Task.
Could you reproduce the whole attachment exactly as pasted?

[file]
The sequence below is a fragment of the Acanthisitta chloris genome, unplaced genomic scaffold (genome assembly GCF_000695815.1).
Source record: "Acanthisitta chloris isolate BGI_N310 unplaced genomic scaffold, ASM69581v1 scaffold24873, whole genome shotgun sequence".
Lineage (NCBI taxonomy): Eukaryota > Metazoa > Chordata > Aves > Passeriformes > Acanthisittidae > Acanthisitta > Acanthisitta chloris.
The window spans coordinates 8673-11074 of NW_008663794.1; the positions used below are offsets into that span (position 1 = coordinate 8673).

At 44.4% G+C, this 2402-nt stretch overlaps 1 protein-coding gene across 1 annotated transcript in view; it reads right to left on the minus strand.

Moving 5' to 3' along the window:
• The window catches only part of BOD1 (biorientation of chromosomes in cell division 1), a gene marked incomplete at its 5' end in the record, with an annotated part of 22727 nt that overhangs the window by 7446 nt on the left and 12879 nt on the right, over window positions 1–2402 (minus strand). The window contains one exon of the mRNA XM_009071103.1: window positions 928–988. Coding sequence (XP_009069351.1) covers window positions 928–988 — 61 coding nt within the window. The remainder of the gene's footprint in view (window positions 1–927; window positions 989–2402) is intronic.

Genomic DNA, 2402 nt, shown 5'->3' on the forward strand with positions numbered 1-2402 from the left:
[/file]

The sequence below is a fragment of the Acanthisitta chloris genome, unplaced genomic scaffold (genome assembly GCF_000695815.1).
Source record: "Acanthisitta chloris isolate BGI_N310 unplaced genomic scaffold, ASM69581v1 scaffold24873, whole genome shotgun sequence".
Lineage (NCBI taxonomy): Eukaryota > Metazoa > Chordata > Aves > Passeriformes > Acanthisittidae > Acanthisitta > Acanthisitta chloris.
The window spans coordinates 8673-11074 of NW_008663794.1; the positions used below are offsets into that span (position 1 = coordinate 8673).

At 44.4% G+C, this 2402-nt stretch overlaps 1 protein-coding gene across 1 annotated transcript in view; it reads right to left on the minus strand.

Moving 5' to 3' along the window:
• The window catches only part of BOD1 (biorientation of chromosomes in cell division 1), a gene marked incomplete at its 5' end in the record, with an annotated part of 22727 nt that overhangs the window by 7446 nt on the left and 12879 nt on the right, over window positions 1–2402 (minus strand). The window contains one exon of the mRNA XM_009071103.1: window positions 928–988. Coding sequence (XP_009069351.1) covers window positions 928–988 — 61 coding nt within the window. The remainder of the gene's footprint in view (window positions 1–927; window positions 989–2402) is intronic.

Genomic DNA, 2402 nt, shown 5'->3' on the forward strand with positions numbered 1-2402 from the left: